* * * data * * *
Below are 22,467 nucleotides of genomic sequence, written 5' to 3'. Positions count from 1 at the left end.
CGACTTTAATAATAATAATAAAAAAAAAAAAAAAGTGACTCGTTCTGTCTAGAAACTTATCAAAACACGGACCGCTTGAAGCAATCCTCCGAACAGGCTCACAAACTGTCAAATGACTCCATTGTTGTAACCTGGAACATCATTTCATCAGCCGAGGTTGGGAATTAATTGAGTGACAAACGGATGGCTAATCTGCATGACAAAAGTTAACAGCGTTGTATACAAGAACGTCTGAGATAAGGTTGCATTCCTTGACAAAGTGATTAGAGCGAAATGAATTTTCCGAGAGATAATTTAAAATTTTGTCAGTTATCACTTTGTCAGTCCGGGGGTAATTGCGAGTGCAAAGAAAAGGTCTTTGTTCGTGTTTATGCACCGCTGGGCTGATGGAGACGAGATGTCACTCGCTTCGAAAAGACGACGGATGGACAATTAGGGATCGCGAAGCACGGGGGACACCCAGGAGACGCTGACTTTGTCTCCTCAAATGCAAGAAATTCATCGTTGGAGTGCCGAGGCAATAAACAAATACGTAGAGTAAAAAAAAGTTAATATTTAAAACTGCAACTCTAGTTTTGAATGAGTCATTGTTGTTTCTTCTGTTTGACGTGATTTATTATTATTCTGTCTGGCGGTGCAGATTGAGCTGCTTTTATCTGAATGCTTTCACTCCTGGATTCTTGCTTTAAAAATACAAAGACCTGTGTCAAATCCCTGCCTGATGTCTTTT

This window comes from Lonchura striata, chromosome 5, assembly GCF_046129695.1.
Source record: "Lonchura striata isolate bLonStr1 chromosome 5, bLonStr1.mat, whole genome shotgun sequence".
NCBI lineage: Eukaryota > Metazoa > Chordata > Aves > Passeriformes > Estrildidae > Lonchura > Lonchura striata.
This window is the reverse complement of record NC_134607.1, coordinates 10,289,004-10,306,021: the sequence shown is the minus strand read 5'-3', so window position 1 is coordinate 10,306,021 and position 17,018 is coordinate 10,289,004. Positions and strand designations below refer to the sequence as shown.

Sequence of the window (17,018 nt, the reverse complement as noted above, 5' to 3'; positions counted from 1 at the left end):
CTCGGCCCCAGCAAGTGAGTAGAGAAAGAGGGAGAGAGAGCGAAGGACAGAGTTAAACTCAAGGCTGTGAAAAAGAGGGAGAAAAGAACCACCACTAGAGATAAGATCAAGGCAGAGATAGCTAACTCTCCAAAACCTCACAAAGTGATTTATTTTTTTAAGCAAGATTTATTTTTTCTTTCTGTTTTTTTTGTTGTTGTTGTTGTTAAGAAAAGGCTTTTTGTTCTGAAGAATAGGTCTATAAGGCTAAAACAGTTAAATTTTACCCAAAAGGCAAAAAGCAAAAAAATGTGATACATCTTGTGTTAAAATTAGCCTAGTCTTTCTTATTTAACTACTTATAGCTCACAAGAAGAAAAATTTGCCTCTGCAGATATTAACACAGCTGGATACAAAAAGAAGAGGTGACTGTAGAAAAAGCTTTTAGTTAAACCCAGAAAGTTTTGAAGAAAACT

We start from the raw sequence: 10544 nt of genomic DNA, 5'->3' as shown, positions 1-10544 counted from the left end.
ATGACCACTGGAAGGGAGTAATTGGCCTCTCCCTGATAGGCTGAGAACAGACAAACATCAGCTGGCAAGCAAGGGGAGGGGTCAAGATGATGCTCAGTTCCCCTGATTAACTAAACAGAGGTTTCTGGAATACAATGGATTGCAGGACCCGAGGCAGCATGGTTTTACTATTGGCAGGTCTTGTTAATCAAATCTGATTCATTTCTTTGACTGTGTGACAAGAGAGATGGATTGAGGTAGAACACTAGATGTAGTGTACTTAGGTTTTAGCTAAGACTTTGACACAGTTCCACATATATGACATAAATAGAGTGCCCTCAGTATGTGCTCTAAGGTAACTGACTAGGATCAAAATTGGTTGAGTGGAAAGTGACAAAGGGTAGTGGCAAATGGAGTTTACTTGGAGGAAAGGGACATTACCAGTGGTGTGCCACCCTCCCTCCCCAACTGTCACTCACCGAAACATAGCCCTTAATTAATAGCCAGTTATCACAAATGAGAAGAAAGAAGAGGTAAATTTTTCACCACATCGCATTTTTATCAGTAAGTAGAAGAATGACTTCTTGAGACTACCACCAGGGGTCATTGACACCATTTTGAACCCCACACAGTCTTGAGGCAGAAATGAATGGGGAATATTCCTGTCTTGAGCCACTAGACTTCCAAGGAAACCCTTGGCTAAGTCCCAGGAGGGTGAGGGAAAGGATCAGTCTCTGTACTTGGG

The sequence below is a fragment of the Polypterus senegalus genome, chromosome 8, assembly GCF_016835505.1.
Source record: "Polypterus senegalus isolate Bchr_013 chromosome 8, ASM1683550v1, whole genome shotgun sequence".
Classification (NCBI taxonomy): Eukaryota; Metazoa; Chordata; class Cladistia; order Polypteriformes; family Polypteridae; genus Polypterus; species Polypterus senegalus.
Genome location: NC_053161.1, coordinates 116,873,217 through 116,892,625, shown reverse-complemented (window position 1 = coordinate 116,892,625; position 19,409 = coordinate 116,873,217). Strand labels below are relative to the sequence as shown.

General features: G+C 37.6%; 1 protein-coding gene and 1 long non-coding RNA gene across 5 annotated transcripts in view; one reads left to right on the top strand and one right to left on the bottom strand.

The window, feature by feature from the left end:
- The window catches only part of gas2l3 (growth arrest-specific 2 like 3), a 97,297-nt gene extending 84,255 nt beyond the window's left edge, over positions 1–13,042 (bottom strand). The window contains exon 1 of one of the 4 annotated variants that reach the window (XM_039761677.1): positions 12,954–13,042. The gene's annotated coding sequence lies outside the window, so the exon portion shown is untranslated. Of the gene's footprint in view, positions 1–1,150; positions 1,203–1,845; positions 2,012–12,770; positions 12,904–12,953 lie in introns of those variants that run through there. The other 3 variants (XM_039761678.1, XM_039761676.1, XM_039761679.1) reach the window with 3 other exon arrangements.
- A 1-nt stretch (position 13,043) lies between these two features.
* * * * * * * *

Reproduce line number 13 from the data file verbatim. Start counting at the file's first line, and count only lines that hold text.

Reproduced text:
Classification (NCBI taxonomy): Eukaryota; Metazoa; Chordata; class Cladistia; order Polypteriformes; family Polypteridae; genus Polypterus; species Polypterus senegalus.